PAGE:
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published on in bugs computers tech
tags: bug css mac os overflow scroll

The elusive bug

(Note: This is something that happened earlier this year. A recent discussion reminded me that I should write about it and here it is)


The bug description wasn’t very helpful. The users couldn’t scroll on their Macs on this one website. Only on a few Macs, not all of them (for one, no one could reproduce this locally). Other operating systems (including iOS) worked fine for them. Other websites scrolled just fine. The browser they were using didn’t matter – Firefox, Chrome, and Safari – if one browser didn’t work, others had the same issue. The reports had been pouring in for almost a year from the in-page “Contact us” button on the website but without being able to replicate the issue, it was impossible to fix. It started off with a single user complaining about not able to scroll and by the time it was fixed a report was pouring in almost every week about how another user wasn’t able to scroll.

I like unsolvable mysteries and I was very interested in this one. I took it up and this is how it turned out (the whole thing happened over the course of a week).

Probable causes

There wasn’t much to go on so I started off with two possible reasons:

The OS

I didn’t expect that the OS could be at fault, but when I searched for scroll issues on mac I came up with two bugs – reported on Chromium and Firefox. It was an Apple bug and related to scrolling so it fit the problem description. The part that didn’t fit was that the issue was triggered by a Mac scroll gesture but maybe we had hit upon another related bug. While I was certain this wasn’t like one of those Internet Explorer’s CSS bugs, there could be a CSS property which relies on the OS which in turn was rendered wrong by the OS rendering engine. If the OS was actually at fault here (according to my notes it seemed unlikely to me at that time because it would definitely be more widespread) there wasn’t much to do except try to reproduce it.

Browser plugin

A badly written browser plugin could just be the culprit. The bug reporting tool on the website included the list of plugins installed and the ones installed on every bug report were these two – Shockwave Flash and WebKit built-in PDF. Not helpful, because these are default plugins and always installed. The next candidates in the list were installed on 60% of the browsers – Silverlight Plug-In and iPhotoPhotocast – both of them again commonly installed plugins and probably were not at fault.

The debugging process

I realized if I was to figure this out, I’d have to pinpoint the source of the problem by trying out different things and ask users to try it out. I started with a basic page template and created test pages by truncating things. There were only a handful of people who reported the issue and were willing to help us fix it, so I had to be careful with my tests to not overwhelm them. Some of the test pages I created were:

  1. With third party JS removed
  2. Non-minified CSS
  3. Page with no CSS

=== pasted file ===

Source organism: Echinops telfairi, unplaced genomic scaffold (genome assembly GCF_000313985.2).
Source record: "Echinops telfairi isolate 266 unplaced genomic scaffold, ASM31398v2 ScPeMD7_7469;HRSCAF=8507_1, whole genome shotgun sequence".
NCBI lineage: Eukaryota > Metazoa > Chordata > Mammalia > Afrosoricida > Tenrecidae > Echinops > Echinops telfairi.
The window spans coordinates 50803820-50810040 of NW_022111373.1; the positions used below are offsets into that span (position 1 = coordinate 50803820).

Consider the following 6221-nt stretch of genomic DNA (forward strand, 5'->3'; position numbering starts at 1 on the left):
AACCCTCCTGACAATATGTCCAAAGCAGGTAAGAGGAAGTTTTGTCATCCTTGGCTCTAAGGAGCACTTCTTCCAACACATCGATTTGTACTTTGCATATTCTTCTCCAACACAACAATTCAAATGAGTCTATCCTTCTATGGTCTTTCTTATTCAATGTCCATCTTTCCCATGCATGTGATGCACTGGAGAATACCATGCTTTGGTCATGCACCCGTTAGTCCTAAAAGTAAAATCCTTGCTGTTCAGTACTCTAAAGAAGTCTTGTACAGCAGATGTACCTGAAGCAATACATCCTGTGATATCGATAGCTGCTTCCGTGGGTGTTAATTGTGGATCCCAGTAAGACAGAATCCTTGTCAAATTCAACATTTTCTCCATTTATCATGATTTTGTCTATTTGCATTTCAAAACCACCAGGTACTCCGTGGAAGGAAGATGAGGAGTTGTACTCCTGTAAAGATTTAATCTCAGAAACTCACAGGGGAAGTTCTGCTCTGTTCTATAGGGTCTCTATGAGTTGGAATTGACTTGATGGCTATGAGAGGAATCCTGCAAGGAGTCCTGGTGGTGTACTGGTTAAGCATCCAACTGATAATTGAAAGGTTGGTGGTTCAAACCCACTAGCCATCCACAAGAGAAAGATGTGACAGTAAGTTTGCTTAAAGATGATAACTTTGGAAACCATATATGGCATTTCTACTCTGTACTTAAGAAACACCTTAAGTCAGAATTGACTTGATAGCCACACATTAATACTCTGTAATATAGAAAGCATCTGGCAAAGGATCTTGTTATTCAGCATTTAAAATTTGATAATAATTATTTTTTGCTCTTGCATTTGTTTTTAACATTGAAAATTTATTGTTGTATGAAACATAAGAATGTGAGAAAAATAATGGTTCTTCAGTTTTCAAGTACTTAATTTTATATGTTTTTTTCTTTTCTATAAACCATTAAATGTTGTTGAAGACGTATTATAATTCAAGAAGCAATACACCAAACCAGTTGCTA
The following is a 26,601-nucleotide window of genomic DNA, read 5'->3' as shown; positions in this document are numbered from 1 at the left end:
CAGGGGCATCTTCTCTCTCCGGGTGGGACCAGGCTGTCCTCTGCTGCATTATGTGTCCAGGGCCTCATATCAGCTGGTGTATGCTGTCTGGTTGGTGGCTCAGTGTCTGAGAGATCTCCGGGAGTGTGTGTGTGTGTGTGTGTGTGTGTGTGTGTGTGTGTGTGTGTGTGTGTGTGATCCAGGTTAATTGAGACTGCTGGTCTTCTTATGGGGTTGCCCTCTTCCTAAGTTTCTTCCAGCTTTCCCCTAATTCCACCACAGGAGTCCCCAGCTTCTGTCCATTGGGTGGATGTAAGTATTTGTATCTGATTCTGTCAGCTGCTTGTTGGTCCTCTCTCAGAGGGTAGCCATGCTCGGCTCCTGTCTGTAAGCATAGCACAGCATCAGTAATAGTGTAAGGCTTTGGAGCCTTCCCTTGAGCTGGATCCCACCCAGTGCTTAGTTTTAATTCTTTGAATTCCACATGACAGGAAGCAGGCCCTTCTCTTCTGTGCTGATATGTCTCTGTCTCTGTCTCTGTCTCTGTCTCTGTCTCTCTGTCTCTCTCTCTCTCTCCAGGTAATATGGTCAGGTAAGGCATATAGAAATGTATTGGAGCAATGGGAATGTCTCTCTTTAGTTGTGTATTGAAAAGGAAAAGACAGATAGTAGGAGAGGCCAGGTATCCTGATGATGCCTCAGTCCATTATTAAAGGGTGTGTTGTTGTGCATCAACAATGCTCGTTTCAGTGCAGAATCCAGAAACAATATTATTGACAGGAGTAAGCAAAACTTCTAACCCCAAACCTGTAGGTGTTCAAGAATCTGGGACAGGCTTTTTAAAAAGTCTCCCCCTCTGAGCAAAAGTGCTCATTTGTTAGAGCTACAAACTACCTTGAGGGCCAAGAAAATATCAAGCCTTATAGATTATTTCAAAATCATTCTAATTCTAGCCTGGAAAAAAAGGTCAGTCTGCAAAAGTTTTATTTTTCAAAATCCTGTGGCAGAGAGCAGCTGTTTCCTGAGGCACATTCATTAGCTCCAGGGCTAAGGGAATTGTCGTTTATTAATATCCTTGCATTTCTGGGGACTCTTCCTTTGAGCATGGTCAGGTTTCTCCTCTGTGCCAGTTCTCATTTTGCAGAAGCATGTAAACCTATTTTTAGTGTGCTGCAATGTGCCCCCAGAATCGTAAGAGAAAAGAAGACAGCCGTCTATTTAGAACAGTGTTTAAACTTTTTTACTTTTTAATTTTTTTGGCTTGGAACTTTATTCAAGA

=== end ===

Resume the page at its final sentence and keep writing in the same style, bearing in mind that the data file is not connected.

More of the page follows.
Not much progress here since all tests came back negative. After another iteration of test pages, I was somewhat certain that this was related to a software at the user’s end. Luckily, an enterprising user tried out the scenario for us and disabled browser extensions until the issue went away.

The extension was installed by a video downloading software, which installed extensions to integrate into all available browsers. Finally, the issue could be reproduced! But how could a browser extension mess up the scrolling on a website?

I should note at this point that I don’t use or own a Mac. If I had to figure this out, I’d have to get my hands on one. I tried out Browserstack, but the connection was so slow I couldn’t get any thing done. It’d be great they just hand out VNC details I can connect to myself and control the quality at my end. I didn’t want to let this go when I was so close and had no choice but to install a Mac OS VM.

I installed Firefox and the video downloader on my VM and copied the browser extension directory back to my machine. I had some experience writing a Firefox extension, so I knew where to start looking. The extension loads its own CSS and JS on every page. The CSS was the first thing I opened and right at the very top was this CSS block:

.clear { /* generic container (i.e. div) for floating buttons */
    overflow: hidden !important;
    width: 100% !important;

A generic name (even they realized that) in the stylesheet, and it was injected on every page. I recognized this class was used in our code – to clear floats. The extension’s “overflow: hidden” would come in and mess up scrolling. A small change to the rule name confirmed this was what needed to be fixed.

The Fix

The real fun was about to begin. A grep of the code base told me that I had 80 files (this is legacy code, not well written by today’s standards) to sift through to rename this CSS class. Not a lot, but it’d take me a few hours at the very least. And it wasn’t something that I could optimize with a perl pie. Resetting the CSS class with Javascript was difficult because the included stylesheet also set a width on the class and I couldn’t find any way to unset that rule. The naive, hopeful me thought I could just loop through document.styleSheets in JS and remove the conflicting CSS as a temporary fix until the maintainers fixed this issue at their end. Turns out, for security reasons, browsers don’t like it when you do this. In the end, I had go through each file and rename the CSS class.


I sent an email to the maintainers of the video downloader letting them know that their browser extension wasn’t playing nice. They got back to me and said they were going to fix the issue but I haven’t gone back and checked if they actually did. I hope they did stop breaking the internet.